State officials to no longer delay New Orleans flood control funding over city's abortion views
After a two-month delay, the Louisiana Bond Commission cleared the way for the city of New Orleans to receive $39 million in funding for drainage infrastructure. Many of the state’s top Republican officials had threatened to withhold the funds over the city’s abortion policies but the board eventually advanced the funding request.
In the weeks after the U.S. Supreme Court overturned Roe v. Wade, allowing Louisiana’s near-absolute ban on abortions to take effect, the New Orleans City Council, District Attorney Jason Williams and Mayor LaToya Cantrell all issued statements saying they would not prioritize enforcing the trigger ban.
That drew the ire of Attorney General Jeff Landry and other top Republican officials in the state.
In July, Landry successfully persuaded his fellow members of the state bond commission to keep the New Orleans Sewerage and Water Board’s request for a $39 million line of credit from advancing to the next step of the state’s lengthy financing process.
The funds would go toward the construction of a new power plant to operate the pumps that drain city streets and provide drinking water to the parish as part of a larger $120 million overhaul of the aging system. City officials said delaying the $39 million targeted by Landry could derail the whole project.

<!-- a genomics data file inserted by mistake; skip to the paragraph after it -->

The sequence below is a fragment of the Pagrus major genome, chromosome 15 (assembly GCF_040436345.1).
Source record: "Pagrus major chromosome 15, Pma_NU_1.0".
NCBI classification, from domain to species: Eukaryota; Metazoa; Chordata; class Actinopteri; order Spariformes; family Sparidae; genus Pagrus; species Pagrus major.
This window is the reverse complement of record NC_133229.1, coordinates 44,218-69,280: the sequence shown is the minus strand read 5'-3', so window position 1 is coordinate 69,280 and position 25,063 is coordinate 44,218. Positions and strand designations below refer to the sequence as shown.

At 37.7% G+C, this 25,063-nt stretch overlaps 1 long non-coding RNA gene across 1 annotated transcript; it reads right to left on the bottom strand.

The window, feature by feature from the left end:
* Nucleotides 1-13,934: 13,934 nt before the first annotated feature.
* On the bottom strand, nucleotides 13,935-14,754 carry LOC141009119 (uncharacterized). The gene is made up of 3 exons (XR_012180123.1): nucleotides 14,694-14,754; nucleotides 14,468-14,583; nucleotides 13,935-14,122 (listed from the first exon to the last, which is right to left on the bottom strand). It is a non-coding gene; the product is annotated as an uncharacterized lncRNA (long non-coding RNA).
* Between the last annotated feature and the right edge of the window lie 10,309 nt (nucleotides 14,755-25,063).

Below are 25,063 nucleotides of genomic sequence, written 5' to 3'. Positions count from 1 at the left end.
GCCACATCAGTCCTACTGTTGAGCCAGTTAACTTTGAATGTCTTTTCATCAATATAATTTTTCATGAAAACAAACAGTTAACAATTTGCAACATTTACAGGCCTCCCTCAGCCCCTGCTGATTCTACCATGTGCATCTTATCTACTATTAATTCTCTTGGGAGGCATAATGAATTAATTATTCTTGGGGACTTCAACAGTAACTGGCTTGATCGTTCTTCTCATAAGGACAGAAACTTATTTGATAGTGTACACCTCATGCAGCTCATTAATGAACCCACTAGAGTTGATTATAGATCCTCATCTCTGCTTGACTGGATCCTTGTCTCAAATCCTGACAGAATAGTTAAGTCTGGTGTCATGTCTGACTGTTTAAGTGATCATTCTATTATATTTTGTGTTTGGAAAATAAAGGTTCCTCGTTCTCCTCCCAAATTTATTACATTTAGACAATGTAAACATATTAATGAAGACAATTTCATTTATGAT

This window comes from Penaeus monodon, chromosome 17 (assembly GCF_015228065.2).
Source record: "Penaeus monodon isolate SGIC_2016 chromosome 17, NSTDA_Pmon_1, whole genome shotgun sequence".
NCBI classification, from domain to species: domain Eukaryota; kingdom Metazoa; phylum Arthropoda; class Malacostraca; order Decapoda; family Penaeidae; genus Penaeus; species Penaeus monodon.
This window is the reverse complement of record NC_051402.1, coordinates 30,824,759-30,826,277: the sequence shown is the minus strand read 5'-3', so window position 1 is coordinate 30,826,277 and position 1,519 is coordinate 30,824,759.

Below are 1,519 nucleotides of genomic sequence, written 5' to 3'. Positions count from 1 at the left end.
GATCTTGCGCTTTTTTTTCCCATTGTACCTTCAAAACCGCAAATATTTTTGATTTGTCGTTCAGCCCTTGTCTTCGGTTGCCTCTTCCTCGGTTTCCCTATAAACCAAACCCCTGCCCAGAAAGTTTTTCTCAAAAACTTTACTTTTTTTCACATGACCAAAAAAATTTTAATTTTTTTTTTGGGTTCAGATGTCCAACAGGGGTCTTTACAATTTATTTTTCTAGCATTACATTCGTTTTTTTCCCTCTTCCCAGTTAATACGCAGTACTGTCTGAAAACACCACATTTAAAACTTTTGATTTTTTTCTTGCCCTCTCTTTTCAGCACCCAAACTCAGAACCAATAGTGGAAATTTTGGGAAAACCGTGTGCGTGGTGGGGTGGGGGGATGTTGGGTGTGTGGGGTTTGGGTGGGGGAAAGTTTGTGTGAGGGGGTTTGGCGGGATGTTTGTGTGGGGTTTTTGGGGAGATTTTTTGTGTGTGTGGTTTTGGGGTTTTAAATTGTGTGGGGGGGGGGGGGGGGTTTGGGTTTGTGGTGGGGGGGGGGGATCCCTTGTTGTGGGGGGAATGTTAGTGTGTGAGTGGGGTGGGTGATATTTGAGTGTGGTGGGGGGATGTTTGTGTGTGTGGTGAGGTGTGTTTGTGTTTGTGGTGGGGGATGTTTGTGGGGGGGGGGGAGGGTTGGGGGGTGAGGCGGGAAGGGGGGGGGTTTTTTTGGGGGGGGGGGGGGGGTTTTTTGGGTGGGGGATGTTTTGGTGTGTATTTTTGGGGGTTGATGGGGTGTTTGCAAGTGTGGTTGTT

The commission, which is dominated by Republican officials who oppose abortion rights, voted to delay the funding request again in August.
But that coalition dissolved during Thursday’s meeting and the commission advanced the funding request on an 11-1 vote. Angelique Freel, director of Landry’s civil division and his designee on the committee, cast the lone no vote.
“The city of New Orleans must be held accountable for blatantly refusing to enforce validly enacted laws,” Freel said.
Many officials, including the commission’s chair – Republican state treasurer John Schroder – blasted the move as a political stunt that put long-sought improvements in jeopardy. Schroder added that it made little sense to single out and delay the Sewerage and Water Board’s request even as the commission advanced requests for hundreds of millions of dollars for other Orleans Parish projects.
Others pointed out that abortions had effectively ended in Orleans Parish after its last abortion clinic permanently closed last month, and city officials could not be accused of failing to enforce a law that had not been violated.
“I’m still not hearing what law they broke,” House Speaker Clay Schexnayder said.
While the July and August votes to delay the request were largely symbolic – commission members could still get the project on track before the 2023 legislative session – some state lawmakers on the panel said they were running out of time to do so.
“We need to quit messing around with this and go ahead and approve it,” said Sen. Bret Allain (R-Franklin), a prominent member of the Senate Revenue and Fiscal Affairs Committee.
Now that the project has advanced, the legislature still has the discretion to include or exclude it from its construction budget next year.